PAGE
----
devil in the detail

Henri Cartier-Bresson  "Behind the Gare St. Lazare,"

Henri Cartier-Bresson “Behind the Gare St. Lazare,”

The first photograph I am discussing is entitled, “Behind the Gare St. Lazare,” and was taken in 1932, at one of the large railroad stations in Paris. I’m going to speak about it in relation to the beginning opposites Aesthetic Realism shows every person is trying to put together: Self and World—for it surely is about those very opposites. We see in the foreground the silhouette of one man in the midst of a leap. He is one particular individual in a bowler hat, taking a chance, and yet how richly and subtly Cartier-Bresson makes us see the relation of this man to the world around him. As I’ve studied it, I’ve come to feel that it is one of the great photographs of the world because of the way it shows, through lines, shapes, forms and through light and dark, that the self is in an unlimited relation to reality, and it is that relation which gives the self meaning and grandeur.

Julius Schulman "Stahlhouse"

Julius Schulman “Stahlhouse”

Mr. Shulman photographed buildings by some of the era’s best-known architects, including Richard NeutraFrank Lloyd Wright, Charles and Ray EamesMies van der Rohe and Oscar Niemeyer. But he also photographed less exalted examples of American buildings, like gas stations, apartment buildings and shopping malls. One of Mr. Shulman’s most widely reproduced images, a 1960 view of Pierre Koenig’s Case Study House No. 22, shows two well-dressed women in seemingly casual conversation in a living room that appears to float precariously above the Los Angeles basin. The vertiginous point of view contrasts sharply with the relaxed atmosphere of the house’s interior, testifying to the ability of the Modernist architect to transcend the limits of the natural world.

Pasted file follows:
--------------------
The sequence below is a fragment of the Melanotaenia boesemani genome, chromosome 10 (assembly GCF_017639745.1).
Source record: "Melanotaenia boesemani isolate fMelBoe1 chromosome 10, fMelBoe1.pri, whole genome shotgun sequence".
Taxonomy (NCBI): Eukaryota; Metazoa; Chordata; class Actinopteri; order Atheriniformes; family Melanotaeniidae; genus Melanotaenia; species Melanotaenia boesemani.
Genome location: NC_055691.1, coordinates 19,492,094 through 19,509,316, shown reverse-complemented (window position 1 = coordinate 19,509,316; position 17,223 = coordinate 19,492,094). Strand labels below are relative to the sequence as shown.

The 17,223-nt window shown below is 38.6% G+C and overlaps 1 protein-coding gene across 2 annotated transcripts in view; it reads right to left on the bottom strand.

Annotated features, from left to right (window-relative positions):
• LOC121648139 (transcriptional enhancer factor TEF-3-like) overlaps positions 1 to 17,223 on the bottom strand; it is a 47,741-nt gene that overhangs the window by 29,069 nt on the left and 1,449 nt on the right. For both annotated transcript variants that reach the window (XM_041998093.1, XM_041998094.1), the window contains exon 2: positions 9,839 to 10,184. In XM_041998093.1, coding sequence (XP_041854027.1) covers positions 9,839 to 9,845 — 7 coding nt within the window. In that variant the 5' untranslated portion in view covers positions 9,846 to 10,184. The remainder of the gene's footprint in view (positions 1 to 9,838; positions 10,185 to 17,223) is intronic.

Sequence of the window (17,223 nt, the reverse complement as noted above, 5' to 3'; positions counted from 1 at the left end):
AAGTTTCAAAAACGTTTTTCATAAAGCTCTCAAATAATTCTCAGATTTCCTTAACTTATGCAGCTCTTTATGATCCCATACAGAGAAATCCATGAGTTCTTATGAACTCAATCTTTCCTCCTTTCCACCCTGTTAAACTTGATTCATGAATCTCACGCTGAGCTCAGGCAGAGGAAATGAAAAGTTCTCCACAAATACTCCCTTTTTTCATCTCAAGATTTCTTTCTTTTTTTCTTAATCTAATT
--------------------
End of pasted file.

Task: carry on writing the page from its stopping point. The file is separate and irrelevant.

Julie Blackmon "Homegrown"

Julie Blackmon “Homegrown”

Julie Blackmon’s photographs don’t look particularly real – they’re too staged and manipulated for that – but she is a kind of realist nonetheless. Instead of depicting domestic life in extremes, either as some soft-focussed bower of bliss or alternatively a living hell, Blackmon goes for something in between. Her family scenes supposedly represent the more ordinary experience, and yet Blackmon freely admits that her own extraordinary upbringing as one of nine children has inevitably filtered through – hence the comedic, joyous, rowdy chaos that defines each one, illustrating family life as both a blessing and a bane.


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